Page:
STATES CHRONICLE – Cancer is a treatable illness when caught early. However, the biggest problem is that most people usually seek out medical help when the disorder is in its most advanced stages, lowering their survival chances. To avoid such a situation, this article will teach you how to identify early signs of male reproductive system cancer, thus increasing the prospects of a full recovery.
The Major Types of Male Reproductive System Cancer
The male reproductive system is composed of three main elements: the penis, the testicles, and the prostate. All the organs are made from a variety of tissues, each being affected by a different type of cancer which comes with an assortment of symptoms.
Let us explore the different ways in which male reproductive system cancer manifests.
The penis features an array of tissues, making it more vulnerable to cancer than any other reproductive organ. However, the American Cancer Society, states that the majority of penile cancer cases are located in flat skin cells, mainly the foreskin or the tip of the penis.
The ACS also mentions that, when caught early, flat skin cell cancer can be easily treated, patients presenting low remission rates.
Other types of cancers include melanoma, which is the most dangerous type of skin cancer; sweat glands cancer, and connective tissue cancer.
Patients should alert their physician when they notice any change, the most common symptoms being:
- A change in the organ’s color;
- Persistent rash;
- Smelly discharges;
- Lumps of other forms of growths.
The ACS reports that penile cancer affects 1 in every 100,000 men in the United States alone. While it is not one of the most common types of male reproductive system cancer, men are advised to keep a look out for all the symptoms.
Over 90 percent of testicle cancer cases originate from germ cells, the cells responsible for sperm production. The average age of testicle cancer diagnoses is 33, although patients as young as 16 tested positive for the disorder.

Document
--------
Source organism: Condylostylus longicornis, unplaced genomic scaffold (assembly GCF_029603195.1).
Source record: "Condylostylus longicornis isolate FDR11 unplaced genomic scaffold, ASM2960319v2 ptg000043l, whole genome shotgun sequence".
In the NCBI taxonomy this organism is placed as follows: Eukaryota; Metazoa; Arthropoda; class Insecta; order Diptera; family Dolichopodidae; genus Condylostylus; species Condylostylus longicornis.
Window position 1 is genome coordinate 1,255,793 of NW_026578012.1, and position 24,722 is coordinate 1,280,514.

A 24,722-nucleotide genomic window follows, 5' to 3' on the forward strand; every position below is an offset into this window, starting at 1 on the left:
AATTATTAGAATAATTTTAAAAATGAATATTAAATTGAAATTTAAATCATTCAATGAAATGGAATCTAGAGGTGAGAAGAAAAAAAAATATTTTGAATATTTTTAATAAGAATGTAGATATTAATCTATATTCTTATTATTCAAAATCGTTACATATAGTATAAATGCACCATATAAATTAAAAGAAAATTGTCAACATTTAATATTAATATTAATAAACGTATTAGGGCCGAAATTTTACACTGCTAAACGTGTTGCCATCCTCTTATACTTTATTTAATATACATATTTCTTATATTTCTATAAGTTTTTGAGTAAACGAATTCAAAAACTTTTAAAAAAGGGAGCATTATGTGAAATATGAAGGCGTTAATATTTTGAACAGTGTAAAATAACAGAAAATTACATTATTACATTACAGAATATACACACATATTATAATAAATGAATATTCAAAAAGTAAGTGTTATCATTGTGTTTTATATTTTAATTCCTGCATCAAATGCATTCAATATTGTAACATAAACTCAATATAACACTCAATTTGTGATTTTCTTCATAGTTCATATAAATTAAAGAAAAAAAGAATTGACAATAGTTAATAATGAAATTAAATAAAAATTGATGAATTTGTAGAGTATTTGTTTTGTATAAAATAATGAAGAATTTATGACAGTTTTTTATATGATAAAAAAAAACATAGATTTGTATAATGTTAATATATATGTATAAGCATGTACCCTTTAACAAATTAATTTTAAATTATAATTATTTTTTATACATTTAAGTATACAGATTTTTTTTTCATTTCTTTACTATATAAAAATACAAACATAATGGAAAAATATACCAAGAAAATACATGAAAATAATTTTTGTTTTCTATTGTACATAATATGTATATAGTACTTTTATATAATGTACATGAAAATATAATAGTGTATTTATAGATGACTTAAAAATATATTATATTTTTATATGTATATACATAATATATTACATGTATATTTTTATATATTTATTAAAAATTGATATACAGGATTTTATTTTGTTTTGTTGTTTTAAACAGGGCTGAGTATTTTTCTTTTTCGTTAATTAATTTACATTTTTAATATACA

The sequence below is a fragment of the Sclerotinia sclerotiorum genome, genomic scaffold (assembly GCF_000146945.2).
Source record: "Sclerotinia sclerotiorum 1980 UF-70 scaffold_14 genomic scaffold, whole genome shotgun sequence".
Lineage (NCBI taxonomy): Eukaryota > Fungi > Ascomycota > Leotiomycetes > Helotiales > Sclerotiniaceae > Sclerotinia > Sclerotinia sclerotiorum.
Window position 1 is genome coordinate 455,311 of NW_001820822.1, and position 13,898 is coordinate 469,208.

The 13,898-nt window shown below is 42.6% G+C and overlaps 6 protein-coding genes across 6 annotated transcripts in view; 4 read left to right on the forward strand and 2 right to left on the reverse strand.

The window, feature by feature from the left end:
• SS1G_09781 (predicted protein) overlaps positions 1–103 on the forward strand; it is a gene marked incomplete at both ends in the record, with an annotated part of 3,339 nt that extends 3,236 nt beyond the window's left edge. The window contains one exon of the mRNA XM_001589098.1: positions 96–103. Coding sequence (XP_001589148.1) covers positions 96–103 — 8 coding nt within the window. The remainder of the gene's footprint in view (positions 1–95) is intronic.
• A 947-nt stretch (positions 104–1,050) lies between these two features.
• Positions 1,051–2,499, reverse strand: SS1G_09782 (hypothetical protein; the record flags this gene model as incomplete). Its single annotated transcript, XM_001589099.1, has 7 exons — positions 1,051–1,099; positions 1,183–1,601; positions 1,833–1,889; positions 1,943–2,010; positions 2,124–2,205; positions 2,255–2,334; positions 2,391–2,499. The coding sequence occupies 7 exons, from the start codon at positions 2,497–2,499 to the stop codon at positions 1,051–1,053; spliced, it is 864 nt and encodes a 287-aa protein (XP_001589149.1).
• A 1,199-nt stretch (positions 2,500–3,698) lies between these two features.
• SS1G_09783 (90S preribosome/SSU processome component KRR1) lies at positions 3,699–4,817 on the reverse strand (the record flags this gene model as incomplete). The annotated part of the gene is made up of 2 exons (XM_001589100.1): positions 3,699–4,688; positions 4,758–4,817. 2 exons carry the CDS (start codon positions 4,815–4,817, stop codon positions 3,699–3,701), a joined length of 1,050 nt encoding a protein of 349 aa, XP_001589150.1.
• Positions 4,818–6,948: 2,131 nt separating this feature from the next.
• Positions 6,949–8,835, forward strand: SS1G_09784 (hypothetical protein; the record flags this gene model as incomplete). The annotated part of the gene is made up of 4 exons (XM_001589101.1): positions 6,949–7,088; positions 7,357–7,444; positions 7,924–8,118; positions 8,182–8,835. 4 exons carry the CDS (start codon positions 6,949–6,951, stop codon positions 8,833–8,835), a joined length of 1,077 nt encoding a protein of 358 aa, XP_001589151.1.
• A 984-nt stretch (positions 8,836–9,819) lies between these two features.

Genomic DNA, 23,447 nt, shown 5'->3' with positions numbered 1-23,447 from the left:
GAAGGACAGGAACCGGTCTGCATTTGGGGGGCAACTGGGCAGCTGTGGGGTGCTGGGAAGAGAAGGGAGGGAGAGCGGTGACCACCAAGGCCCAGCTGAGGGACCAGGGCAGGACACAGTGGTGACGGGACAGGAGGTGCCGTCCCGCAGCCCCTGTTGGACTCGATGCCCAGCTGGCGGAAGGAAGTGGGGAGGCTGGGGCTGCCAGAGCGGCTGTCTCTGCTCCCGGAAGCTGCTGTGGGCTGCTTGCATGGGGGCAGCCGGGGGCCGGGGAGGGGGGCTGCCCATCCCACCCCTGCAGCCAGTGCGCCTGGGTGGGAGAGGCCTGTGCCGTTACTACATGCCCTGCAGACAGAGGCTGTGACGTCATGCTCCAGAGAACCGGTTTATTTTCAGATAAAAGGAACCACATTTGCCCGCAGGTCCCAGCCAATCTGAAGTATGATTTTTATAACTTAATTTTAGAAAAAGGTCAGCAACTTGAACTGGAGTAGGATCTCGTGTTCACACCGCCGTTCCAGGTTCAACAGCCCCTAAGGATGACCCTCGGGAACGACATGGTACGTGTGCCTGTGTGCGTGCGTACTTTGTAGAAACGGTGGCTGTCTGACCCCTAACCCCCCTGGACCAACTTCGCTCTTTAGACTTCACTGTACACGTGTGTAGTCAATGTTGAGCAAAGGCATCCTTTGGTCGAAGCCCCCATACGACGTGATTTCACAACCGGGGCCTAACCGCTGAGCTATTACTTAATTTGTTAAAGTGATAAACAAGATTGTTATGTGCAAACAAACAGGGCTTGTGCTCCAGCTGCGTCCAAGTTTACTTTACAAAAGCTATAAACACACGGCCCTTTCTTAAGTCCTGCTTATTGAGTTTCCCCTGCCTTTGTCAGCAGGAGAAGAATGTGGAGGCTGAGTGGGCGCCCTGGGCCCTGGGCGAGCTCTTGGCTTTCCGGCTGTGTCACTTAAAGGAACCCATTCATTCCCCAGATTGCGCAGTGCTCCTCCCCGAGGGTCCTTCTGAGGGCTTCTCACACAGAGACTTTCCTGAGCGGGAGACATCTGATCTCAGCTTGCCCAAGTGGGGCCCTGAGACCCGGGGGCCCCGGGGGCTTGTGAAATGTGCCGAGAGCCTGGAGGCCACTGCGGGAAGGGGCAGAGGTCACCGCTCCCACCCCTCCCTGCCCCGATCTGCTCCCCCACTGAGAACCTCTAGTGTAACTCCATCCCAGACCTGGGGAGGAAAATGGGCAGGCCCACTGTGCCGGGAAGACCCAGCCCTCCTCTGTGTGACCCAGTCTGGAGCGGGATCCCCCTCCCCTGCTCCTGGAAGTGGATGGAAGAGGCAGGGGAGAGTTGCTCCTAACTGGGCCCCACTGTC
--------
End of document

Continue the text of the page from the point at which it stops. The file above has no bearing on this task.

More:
The ACS calls it “a disease of young and middle-aged men,” doctors urging young patients to get screened more often and be wary of:
- Discomfort or pain in the scrotum;
- Lower abdomen aches;
- Lumps or other growths.
If any of these symptoms is noticed, medical professionals are advising patients to seek help, especially since the rate of testicular cancer cases has been increasing over the last years.
The good news is that, as in the case of penile cancer, the disorder has high success rates when caught in its early stages.
The prostate is in charge of expelling sperm during the ejaculation process. The prostate gland is usually a source of discomfort during old age, causing men to urinate more often.
Prostate cancer’s early symptoms include:
- Weak urine flow;
- Traces of blood in the urine;
- A dire need to constantly urinate small amounts of liquid;
- Back, pelvis, or hips pain;
- Trouble getting an erection.
The American Cancer Society declared that prostate cancer is the second most prevalent cancer forms in the United States. It also holds second place as the deadliest disorder among men.
Summing it up, it is best to keep in mind that cancer can sneak itself in almost every cell, causing lots of damage when allowed to spread. If you experience any of the symptoms listed above, contact your physician immediately and try to treat the disorder as early as possible.
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